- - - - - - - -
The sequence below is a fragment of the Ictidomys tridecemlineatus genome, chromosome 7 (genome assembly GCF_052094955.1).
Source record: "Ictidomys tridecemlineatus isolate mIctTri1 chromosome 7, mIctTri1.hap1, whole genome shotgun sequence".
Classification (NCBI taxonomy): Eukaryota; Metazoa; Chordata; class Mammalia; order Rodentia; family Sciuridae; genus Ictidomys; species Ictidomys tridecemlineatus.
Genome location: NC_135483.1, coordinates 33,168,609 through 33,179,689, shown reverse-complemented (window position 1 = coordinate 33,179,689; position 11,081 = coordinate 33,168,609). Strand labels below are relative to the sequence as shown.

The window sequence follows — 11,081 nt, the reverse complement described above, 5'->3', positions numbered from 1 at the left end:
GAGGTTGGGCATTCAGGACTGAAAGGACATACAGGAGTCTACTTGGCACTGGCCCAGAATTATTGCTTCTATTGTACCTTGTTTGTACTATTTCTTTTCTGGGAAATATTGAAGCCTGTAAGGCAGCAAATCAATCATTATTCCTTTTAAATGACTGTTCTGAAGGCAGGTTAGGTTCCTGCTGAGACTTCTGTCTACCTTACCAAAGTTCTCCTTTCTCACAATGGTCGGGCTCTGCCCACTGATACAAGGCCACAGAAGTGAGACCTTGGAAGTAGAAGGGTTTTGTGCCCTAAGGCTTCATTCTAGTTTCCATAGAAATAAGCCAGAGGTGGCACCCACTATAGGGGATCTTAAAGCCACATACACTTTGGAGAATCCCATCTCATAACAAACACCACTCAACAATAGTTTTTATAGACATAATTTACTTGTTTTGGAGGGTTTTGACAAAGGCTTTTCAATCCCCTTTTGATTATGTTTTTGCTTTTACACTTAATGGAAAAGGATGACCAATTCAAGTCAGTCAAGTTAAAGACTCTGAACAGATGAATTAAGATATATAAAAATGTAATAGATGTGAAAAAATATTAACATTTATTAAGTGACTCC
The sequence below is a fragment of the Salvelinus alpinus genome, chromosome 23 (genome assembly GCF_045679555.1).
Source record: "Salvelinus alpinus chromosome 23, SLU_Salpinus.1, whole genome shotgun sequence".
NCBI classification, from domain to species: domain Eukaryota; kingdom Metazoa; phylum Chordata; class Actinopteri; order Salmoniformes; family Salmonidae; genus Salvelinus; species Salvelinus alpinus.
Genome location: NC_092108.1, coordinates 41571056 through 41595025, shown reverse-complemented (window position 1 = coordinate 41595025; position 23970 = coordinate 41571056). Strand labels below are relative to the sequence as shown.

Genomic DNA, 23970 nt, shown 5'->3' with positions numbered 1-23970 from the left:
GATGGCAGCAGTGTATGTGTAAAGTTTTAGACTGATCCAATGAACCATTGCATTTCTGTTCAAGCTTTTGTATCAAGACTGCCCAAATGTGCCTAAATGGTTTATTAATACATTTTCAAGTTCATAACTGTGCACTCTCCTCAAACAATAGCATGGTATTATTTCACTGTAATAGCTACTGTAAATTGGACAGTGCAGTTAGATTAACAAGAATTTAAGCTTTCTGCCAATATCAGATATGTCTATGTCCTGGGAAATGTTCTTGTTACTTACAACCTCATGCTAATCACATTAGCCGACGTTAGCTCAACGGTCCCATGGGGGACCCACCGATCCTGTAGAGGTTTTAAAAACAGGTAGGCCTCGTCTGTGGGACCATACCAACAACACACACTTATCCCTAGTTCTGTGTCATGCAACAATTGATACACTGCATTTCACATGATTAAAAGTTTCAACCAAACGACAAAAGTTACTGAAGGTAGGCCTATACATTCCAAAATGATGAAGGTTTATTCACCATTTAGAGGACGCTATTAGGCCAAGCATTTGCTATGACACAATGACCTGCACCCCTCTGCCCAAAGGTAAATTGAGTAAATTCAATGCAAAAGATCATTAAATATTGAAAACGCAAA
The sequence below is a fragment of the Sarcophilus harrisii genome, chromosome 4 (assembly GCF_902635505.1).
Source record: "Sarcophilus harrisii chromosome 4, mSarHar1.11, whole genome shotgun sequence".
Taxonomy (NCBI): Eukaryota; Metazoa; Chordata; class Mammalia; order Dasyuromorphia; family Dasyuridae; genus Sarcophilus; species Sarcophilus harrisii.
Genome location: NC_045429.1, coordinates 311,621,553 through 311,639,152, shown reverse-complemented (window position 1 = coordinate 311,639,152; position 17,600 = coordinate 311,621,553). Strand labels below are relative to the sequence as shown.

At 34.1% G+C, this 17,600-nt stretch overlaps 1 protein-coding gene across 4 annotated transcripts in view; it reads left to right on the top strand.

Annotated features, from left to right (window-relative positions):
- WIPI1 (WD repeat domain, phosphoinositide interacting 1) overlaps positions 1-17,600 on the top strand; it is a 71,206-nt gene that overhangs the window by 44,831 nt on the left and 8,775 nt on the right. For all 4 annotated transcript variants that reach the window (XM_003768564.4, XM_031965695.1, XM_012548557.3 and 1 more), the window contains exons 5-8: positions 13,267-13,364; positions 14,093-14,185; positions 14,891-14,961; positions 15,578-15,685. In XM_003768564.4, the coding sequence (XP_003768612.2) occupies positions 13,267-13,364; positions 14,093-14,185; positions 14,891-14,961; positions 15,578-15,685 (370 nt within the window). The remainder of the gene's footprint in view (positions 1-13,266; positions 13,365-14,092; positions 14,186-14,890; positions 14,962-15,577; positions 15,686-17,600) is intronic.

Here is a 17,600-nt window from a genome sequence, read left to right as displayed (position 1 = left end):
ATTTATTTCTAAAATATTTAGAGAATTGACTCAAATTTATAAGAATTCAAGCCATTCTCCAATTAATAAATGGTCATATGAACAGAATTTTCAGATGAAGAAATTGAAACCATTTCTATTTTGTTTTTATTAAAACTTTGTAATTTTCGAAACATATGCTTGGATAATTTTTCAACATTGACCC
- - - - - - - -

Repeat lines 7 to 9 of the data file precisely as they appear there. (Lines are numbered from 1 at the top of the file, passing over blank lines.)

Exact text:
The sequence below is a fragment of the Salvelinus alpinus genome, chromosome 23 (genome assembly GCF_045679555.1).
Source record: "Salvelinus alpinus chromosome 23, SLU_Salpinus.1, whole genome shotgun sequence".
NCBI classification, from domain to species: domain Eukaryota; kingdom Metazoa; phylum Chordata; class Actinopteri; order Salmoniformes; family Salmonidae; genus Salvelinus; species Salvelinus alpinus.